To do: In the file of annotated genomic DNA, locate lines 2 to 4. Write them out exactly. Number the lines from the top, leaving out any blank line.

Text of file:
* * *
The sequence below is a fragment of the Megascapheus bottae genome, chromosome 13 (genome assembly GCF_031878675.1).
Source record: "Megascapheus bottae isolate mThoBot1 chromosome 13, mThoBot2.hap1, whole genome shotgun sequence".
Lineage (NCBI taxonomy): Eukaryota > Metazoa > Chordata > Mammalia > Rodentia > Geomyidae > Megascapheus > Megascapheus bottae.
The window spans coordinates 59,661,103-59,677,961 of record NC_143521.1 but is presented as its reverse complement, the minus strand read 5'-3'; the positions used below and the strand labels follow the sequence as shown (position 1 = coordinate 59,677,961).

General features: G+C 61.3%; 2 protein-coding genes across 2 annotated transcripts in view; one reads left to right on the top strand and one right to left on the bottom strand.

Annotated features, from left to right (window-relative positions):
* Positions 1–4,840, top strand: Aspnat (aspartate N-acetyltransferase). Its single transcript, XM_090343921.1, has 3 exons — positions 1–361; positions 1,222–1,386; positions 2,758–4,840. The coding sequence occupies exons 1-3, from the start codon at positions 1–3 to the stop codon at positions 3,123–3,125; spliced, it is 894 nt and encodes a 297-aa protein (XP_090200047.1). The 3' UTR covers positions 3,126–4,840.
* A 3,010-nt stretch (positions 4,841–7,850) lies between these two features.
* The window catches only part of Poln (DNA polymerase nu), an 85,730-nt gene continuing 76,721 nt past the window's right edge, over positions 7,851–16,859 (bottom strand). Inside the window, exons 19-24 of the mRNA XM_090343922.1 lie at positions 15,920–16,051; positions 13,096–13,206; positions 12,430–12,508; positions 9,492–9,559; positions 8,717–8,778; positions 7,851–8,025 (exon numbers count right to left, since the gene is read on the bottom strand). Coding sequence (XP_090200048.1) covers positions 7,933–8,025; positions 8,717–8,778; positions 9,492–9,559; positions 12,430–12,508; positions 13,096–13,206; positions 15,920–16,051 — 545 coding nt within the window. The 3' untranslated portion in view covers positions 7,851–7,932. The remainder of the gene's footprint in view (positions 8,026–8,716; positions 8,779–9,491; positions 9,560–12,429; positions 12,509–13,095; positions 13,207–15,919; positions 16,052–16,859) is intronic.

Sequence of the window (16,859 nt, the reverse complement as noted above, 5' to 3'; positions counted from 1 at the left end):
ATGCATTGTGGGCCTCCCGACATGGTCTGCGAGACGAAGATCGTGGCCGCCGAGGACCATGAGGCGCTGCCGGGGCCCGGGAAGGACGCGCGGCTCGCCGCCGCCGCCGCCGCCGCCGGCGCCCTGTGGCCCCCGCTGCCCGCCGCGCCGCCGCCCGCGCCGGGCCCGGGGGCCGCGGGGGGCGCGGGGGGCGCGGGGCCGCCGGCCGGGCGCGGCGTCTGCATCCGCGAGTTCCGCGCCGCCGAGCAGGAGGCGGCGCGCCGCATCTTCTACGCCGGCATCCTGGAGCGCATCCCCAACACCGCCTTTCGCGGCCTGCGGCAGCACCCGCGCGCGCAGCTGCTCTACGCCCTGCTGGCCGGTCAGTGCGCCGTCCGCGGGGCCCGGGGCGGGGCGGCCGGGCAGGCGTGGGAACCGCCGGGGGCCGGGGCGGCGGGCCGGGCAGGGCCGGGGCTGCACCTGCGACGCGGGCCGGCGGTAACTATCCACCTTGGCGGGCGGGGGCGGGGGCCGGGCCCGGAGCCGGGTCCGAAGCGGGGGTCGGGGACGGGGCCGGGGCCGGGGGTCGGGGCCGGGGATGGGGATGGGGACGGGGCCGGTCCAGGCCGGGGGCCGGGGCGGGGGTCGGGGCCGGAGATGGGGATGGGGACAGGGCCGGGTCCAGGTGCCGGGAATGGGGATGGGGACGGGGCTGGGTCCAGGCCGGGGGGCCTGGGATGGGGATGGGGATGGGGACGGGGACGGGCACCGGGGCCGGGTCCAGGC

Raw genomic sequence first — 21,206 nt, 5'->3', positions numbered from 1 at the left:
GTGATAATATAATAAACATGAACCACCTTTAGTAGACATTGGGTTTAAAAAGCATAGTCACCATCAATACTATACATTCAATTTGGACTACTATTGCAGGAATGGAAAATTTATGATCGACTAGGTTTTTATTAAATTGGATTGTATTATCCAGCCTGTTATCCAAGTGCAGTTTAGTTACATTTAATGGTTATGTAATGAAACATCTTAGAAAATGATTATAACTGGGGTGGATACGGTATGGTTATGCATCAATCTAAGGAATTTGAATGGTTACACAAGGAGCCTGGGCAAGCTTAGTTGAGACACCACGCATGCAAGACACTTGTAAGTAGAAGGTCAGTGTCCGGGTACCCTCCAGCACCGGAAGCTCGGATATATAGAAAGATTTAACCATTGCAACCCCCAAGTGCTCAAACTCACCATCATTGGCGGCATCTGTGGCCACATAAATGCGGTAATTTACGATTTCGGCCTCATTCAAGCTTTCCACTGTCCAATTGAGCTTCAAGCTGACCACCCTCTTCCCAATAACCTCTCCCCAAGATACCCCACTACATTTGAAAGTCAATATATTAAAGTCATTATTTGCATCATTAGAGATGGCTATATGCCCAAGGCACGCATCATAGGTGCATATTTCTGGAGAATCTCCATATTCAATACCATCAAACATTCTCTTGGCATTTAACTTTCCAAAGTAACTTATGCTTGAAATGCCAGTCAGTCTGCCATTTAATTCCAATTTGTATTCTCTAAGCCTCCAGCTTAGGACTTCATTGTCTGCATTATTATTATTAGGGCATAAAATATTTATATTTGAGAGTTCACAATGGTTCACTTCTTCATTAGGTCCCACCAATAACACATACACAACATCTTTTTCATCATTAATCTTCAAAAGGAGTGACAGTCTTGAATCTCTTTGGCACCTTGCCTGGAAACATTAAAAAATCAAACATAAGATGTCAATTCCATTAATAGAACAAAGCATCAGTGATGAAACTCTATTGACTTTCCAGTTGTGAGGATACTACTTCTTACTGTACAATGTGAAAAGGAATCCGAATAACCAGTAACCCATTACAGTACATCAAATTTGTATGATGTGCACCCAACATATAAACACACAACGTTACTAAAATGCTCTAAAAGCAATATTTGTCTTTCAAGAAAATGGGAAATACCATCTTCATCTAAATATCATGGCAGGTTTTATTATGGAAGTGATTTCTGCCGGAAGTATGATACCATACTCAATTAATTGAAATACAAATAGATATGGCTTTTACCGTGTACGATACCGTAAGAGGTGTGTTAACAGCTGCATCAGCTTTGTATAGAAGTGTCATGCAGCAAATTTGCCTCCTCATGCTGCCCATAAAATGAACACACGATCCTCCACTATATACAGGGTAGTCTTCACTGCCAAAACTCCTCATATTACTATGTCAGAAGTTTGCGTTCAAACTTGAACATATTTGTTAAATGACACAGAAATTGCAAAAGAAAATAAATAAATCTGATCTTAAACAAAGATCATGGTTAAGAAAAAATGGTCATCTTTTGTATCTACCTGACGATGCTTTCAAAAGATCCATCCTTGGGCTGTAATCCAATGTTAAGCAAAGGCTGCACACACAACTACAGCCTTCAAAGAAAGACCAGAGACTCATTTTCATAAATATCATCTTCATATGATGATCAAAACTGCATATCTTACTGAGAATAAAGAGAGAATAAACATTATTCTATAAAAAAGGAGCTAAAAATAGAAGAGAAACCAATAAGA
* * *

Source record: "Megascapheus bottae isolate mThoBot1 chromosome 13, mThoBot2.hap1, whole genome shotgun sequence".
Lineage (NCBI taxonomy): Eukaryota > Metazoa > Chordata > Mammalia > Rodentia > Geomyidae > Megascapheus > Megascapheus bottae.
The window spans coordinates 59,661,103-59,677,961 of record NC_143521.1 but is presented as its reverse complement, the minus strand read 5'-3'; the positions used below and the strand labels follow the sequence as shown (position 1 = coordinate 59,677,961).